Talking Movies

March 7, 2013

Parker

Jason Statham stretches his acting muscles again, but unlike last year’s  underwhelming Safe, Parker comes with a writer and director of  pretty high calibre attached.

Parker

Statham is (you’ve guessed it) Parker, who we first meet disguised as a  priest to execute a heist at the Ohio State Fair. The disguise, amusingly  enough, isn’t entirely outrageous – as Parker reveals his inviolable ethical  code: “I only steal from those who can afford it, and I only hurt people who  deserve it.” Unfortunately his father-in-law Hurley (Nick Nolte) has lumbered  him with some unethical thieves (Michael Chiklis, Clifford Collins Jr, Wendell  Pierce) who leave Parker for dead on a roadside. Parker survives and tracks them  to Florida, where he uses struggling realtor Leslie (Jennifer Lopez) to pinpoint  their location, and, in an unlikely alliance, identify their next heist. But can  Parker focus on stealing the haul and killing his betrayers when Chicago mob  boss Danziger has unleashed an assassin to eliminate both Parker and his wife  (Emma Booth)?

This is based on the Parker novel Flash Fire by Richard Stark aka Donald  Westlake, which makes you wonder (given Point  Blank) if he only had one plot:  Parker, left for dead, survives, seeks revenge. It’s a good plot, and Black Swan and Carnivale scribe John McLaughlin renders it  the kind of entertaining crime popcorn Hollywood’s fallen out of doing. Unlike  the last Stark flick Payback the  plentiful violence here isn’t sadistic; indeed the scene you’ll wincingly  remember is stunningly masochistic. The State is notably endearing as he beats  people up, is nice to dogs, and delivers the immortal threat of an agonising  death by crushing a man’s trachea with a chair with the kicker – “Plus there’s  the posthumous humiliation of having been killed by a chair.” Indeed, like Ocean’s 11, when J-Lo makes her belated  entrance it’s slightly unnecessary.

Not to imply that J-Lo’s role,  comic relief with realistic tragic undertones, is redundant; but by that point  it is extra icing on the cake director Taylor Hackford has made. Hackford uses  Palm Beach locations wonderfully as Parker realises crime cannot flourish on an  island with drawbridges, and he stages a recriminating conversation between  Parker and Hurley as dramatically as the beach argument in Rampart. The many fights are brutal enough to  keep State fans happy, and the increasing paranoia of Chiklis’ gang-leader  Melander is well justified as Parker infiltrates his preparations for a massive  diamond heist. The ice is to be fenced by Danziger’s moronic nephew Hardwicke  (Micah Hauptman, who memorably cameoed as ‘Kripke’ in Ben Edlund’s meta-madness Supernatural episode), which is why a  terrifying assassin (Matrix Reloaded  Agent Daniel Bernhardt) is hunting Parker with brutally violent grim  efficiency.

Is Parker an avenging Angel of the Lord as suggested? He certainly seems  indestructible, albeit far from invulnerable, and Parker is another fun Statham franchise that  deserves further outings.

3/5

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June 14, 2012

How Endings Start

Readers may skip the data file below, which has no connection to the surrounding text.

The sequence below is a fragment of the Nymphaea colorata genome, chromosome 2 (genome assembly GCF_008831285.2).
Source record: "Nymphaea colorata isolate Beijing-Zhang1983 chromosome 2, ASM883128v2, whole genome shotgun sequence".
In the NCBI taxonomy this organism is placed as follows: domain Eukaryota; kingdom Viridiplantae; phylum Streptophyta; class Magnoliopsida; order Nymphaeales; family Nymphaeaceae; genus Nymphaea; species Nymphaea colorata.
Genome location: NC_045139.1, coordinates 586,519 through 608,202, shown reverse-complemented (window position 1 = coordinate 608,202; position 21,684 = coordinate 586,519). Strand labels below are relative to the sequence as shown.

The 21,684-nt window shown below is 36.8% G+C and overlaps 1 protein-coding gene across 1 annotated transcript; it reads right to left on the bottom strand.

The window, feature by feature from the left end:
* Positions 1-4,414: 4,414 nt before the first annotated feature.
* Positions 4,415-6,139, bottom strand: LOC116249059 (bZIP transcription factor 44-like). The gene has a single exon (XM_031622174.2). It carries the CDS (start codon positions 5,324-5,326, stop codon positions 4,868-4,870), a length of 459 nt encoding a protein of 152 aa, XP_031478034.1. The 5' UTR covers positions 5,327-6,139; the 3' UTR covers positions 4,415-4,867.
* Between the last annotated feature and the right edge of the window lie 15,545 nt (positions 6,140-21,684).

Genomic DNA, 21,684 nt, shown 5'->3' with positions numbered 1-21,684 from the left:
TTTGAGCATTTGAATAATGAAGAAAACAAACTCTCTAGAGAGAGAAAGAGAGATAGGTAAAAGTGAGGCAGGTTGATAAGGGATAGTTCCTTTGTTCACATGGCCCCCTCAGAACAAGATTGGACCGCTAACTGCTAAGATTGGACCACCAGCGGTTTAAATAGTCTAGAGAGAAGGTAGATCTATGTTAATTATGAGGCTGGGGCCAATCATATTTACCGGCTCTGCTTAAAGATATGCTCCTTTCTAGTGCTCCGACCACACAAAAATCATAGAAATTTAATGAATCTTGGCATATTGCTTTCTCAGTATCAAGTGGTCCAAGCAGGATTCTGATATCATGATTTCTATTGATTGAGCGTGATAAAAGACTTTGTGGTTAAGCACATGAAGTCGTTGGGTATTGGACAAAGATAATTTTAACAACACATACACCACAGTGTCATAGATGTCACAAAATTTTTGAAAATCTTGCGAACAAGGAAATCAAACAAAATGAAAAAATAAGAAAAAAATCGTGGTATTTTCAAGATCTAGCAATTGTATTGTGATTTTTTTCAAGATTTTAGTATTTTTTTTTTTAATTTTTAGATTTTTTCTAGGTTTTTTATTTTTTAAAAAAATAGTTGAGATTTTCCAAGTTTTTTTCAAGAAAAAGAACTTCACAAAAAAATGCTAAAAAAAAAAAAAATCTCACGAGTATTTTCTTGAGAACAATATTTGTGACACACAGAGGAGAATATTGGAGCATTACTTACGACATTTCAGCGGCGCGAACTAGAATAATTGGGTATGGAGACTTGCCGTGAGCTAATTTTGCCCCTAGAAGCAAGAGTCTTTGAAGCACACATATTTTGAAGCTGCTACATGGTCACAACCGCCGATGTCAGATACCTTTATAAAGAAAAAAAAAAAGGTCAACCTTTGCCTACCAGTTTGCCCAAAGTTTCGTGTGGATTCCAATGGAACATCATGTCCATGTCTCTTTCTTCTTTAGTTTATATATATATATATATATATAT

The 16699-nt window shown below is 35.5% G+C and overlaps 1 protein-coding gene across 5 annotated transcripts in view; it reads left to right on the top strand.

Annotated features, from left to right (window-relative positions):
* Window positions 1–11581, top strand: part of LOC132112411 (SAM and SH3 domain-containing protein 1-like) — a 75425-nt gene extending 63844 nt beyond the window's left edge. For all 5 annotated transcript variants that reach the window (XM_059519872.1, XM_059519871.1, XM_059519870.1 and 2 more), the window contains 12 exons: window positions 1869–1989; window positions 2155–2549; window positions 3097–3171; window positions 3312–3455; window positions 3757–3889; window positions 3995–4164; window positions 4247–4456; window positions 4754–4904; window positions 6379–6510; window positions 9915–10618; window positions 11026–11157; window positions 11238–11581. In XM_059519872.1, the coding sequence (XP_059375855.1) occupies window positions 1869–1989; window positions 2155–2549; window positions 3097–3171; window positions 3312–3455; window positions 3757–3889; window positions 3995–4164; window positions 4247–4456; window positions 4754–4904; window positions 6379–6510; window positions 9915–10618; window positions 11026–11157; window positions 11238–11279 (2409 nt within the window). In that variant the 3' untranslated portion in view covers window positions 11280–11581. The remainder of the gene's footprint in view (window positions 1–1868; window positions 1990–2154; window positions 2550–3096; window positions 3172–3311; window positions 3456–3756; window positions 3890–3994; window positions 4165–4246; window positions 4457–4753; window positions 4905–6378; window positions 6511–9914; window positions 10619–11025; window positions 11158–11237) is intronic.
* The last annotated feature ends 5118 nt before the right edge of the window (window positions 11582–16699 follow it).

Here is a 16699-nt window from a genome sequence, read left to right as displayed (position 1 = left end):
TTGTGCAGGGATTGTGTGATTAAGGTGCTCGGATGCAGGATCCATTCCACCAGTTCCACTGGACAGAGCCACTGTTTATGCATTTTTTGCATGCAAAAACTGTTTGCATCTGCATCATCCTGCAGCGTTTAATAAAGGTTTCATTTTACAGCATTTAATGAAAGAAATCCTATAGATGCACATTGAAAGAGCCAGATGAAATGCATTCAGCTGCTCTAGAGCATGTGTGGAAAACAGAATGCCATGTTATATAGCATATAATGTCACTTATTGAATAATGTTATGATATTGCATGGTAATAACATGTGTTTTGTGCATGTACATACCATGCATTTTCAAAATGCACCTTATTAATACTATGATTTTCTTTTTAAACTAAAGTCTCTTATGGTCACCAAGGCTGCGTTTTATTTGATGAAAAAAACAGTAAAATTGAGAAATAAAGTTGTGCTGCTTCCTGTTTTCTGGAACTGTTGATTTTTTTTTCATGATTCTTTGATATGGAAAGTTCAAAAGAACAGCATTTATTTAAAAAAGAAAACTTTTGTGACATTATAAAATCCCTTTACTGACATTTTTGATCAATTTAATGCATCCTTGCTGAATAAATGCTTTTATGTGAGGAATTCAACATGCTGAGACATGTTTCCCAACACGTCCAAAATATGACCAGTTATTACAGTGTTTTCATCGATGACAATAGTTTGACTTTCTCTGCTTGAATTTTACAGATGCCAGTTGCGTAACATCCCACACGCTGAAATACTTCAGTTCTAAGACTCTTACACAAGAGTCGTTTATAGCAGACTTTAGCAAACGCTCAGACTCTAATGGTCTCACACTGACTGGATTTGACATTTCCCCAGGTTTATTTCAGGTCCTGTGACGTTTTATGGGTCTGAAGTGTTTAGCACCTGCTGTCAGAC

The lyrics of a Metric song set me considering exactly what a movie needs to do so that you can’t leave early because you need to know how it ends.

I’ve only walked out of two films in the cinema, and both of those were because I had to be somewhere else urgently. Oddly enough, both of them were also films that were so out of whack with the three act structure that I didn’t feel I was going to miss a revelation by leaving early. Perhaps the devotion to the three act structure which I’ve rampaged against previously on this blog is down to that notion – that if you start with a beginning, move on to a middle, and finish with an ending, most of the audience will feel unable to leave before the end because they’ll have been sufficiently hooked by the narrative structure to need to follow it to its logical conclusion, even if they don’t like the film, indeed, especially if they don’t like the film.

I have given up on two acclaimed films after 100 or so minutes because of a complete lack of interest, despite their three act structure. The meme-monster Downfall I found to be tedious beyond repair because every 10 minutes seemed, like a variation on a musical theme, to bring a scene in which the paranoid Hitler ranted about whoever had ‘betrayed’ him this time “Of all the people who could have betrayed me at this moment in time, INSERT NAME would have been the last I would have expected.” The English Patient saw me switch off during the scene where Willem Dafoe had his thumbs cut off, as I realised that not only did I not care what happened to any of the characters, but that nothing that happened next could recompense me for the boredom of getting that far.

I’m not sure why I didn’t respond to these films, which some good friends adore, but the simple fact is that they failed to hook me. So, what is the hook? I think the hook of a movie might be usefully compared to the cold open of a TV show. An episode of CSI or Criminal Minds can often force me to watch it, almost against my will, by hooking my interest with a bizarre cold open – my mind shouts not to change channels because it wants to know how such an odd crime could have been committed and by whom. The great opening of a TV show is not that dissimilar to the first 10 pages of a movie script which is tasked with introducing a world, some likeable characters, and how that world is now going to change.